Sex education is an odd thing in the UK, as you may well expect. At least it was when I was a kid in the 1970s and 80s. "No, sex, please, we're British!" and all that caricatured nonsense. I remember someone came to my school at some point and said something. It was clearly a bit vague or I'd remember more.
At home, my father thought I should be out there, having a go with anything in a skirt, while my mother countered with a simple: "I don't want to be a grandmother!" almost every time I left the house. She needn't have feared, though, because I had been schooled in sex by an American rapper. Honest. It's true. The most instructive advice I ever got on the wily ways of my penis was from Kool Moe Dee and two lines from his song "Go See the Doctor."
"If I see another girl and I get an erection,
I'm walking in the other direction …"
It was a song about sexually transmitted infections, safe sex, and wearing protection. With the growing AIDS epidemic on everyone's mind, or thereabouts, it was timely, albeit a little sexist, advice. I stuck to it for years.
But now as I grow older I'm beginning to wonder how long I'll even have a say in the matter. I mean, does the penis ever get bored? Not bored of partners but more fundamentally of sex as a thing. And if it does, is that boredom only ever one-way?
It was Hugh Hefner's passing that triggered it. I wondered, was this 91-year-old, living with a plethora of Playboy bunnies active to the end, or were his most intimate bunnies more like nurses to an aging legend, patting him gently with a "there, there," while wiping dribble from his chin? "Now don't forget your greens, Hef. Open wide!"
Men in their 90s do still have sex and not all of them rely on stimulants, such as Viagra (Sildenfil) or Cialis. Erectile dysfunction drugs are technically known as inhibitors, rather than stimulants - as it's their job to stop an enzyme called phosphodiesterase 5 (PDE5) working too quickly.
But even men "juicing" their libidos with pills like these have to be interested enough to get aroused in the first place, or the pills won't work, and no matter how busty the bunny, they will be lumbered with a limp member.
A good sign of a healthy penis is whether you wake up with an erection. That's what doctors say anyway. It may be uncomfortable, but it means you've slept well, you're free of stress and happy.
But what if you are truly bored of sex, bored of all the humping, grinding and groaning, the bad breath and false teeth, and the pretending you'd rather do this in that way than watch the footie, or, I don't know, clip your toe nails?
Don't laugh: it can happen.
A study published in 2017 by BMJ Open reported that 15 percent of men and 34 percent of women among the participants had experienced "a lacking interest in sex." This was based on a survey of 4839 men and 6669 women, aged between 16 and 74, in opposite-sex and same-sex relationships.
Now, the numbers are not all as straight forward as that. There are various reasons why people lose or lack interest in sex, and not all of them are about age, but they are similar for men and women.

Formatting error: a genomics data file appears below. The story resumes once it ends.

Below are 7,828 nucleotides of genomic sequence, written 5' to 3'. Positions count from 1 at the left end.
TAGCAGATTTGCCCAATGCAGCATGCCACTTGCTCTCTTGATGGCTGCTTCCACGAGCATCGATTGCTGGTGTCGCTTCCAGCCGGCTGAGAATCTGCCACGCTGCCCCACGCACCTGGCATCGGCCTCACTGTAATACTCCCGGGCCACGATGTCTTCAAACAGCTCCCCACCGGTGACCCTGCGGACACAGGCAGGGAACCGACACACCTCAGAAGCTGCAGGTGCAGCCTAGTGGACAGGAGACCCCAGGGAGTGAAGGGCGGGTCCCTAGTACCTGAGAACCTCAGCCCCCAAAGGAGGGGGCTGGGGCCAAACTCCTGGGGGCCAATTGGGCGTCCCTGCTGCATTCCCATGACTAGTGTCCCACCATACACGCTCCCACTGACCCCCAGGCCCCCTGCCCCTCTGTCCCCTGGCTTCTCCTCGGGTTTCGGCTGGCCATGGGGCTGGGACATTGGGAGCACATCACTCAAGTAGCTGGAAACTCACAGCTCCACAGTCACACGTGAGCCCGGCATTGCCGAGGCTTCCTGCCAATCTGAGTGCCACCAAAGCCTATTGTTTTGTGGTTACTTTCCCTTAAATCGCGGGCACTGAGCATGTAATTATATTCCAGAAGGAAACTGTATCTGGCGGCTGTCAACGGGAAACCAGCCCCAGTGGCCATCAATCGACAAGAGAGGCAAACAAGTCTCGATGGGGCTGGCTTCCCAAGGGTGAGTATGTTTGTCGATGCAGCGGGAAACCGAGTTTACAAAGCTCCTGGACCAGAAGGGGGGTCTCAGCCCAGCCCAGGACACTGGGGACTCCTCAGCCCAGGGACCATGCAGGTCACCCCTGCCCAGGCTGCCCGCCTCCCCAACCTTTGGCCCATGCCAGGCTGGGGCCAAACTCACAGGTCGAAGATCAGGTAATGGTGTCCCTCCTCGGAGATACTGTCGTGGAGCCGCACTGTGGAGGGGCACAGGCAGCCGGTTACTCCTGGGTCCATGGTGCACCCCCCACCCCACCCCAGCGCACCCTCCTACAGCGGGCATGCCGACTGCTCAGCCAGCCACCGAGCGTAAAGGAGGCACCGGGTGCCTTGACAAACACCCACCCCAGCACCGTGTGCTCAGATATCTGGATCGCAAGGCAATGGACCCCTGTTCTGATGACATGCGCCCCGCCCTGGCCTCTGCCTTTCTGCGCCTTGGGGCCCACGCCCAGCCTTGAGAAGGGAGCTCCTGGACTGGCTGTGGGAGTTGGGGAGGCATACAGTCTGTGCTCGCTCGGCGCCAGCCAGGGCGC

For instance, if you've experienced what the researchers call "non-volitional sex" or if you've had a sexually transmitted infection, you may lose interest. Being unemployed is a downer too. Interestingly, though, retired women were "less likely to lack desire." Also, and this is odd, having sex will actually lower your interest in it. Who said sex gets better with practice, hey? Instead it sounds like laying off and getting some kip (shut-eye) will do you wonders.
Ages of sex
The thing is, I'm told the older we men get, the less we sleep - so, so much for being well-rested and starting the day with a canoe in your PJs.
In any case, there are other issues inherent in men that suggest if we do indeed lose interest in sex, it might have less to do with boredom and more to do with biology. Boredom? No such thing. As an aging Larry David tells his wife Cheryl in Curb Your Enthusiam "I'm available for sex all the time, basically, … so whenever you want it just tap me on the shoulder." Unless, that is, a dog bites his privates, but that's another episode.
As for the rest of us, when we age, our testosterone levels drop by about 1 percent each year from the age of 30. This can cause a decrease in mobility, energy, and less sexual function, according to a study published in the New England Journal of Medicine.
Men don't experience a menopause, as women do in their 40s or 50s, but the lower testosterone levels are cited as a reason why older men have fewer orgasms - from an average of three per week in a man's 20s to less than one a week in his 60s.
But this is no "hard and fast" rule. Plenty of men and women continue to enjoy sex well into their 70s and sometimes into their 80s. And we haven't even touched on masturbation. You may find that comforting.
In another recent study published in The Lancet, and conducted by the European Centre for Disease Prevention and Control, researchers found that the rate of new HIV diagnoses among the over 50s had increased in the 11 years from 2004 to 2015. More than 54,000 new cases were reported among the over 50s in this period, which is about one in six new diagnoses. And most of these cases were among heterosexual men, rather than women. Sixteen countries, including Germany, Belgium, Ireland, Norway and other countries in Eastern and Central Europe, saw a rise in new infections in the over 50s.
And perhaps most worrying is the fact that older men tend to be diagnosed later (63 percent) than young adults. The infection tends to be more advanced and "their immune system is already starting to fail," say the researchers.
So remember, if you have any questions, queries or doubts, don't take my word for it, and never take or stop taking medication - like Viagra - without first seeking professional medical advice.
To wit, you "go see the doctor!" And my eternal thanks go to Kool Moe Dee.